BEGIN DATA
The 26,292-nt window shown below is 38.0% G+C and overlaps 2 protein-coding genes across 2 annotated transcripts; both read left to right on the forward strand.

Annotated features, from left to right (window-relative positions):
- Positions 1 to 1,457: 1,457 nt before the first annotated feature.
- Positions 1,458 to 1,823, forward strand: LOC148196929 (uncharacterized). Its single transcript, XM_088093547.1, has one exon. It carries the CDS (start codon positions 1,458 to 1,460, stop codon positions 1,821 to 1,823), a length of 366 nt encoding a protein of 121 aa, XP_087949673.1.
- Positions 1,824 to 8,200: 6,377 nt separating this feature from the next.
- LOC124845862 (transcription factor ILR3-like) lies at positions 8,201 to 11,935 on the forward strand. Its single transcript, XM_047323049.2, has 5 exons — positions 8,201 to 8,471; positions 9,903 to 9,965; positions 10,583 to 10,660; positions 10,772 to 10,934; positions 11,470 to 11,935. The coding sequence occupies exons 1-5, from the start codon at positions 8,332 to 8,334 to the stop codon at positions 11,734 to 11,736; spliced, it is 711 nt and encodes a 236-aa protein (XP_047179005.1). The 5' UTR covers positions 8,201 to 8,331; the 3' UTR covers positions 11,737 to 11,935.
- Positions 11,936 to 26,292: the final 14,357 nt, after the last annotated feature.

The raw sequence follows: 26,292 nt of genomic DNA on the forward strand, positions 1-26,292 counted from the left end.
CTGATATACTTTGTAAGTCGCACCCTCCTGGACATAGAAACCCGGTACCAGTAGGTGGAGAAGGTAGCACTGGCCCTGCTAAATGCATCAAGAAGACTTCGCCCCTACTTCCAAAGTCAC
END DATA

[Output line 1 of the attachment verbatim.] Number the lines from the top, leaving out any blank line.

The 26,292-nt window shown below is 38.0% G+C and overlaps 2 protein-coding genes across 2 annotated transcripts; both read left to right on the forward strand.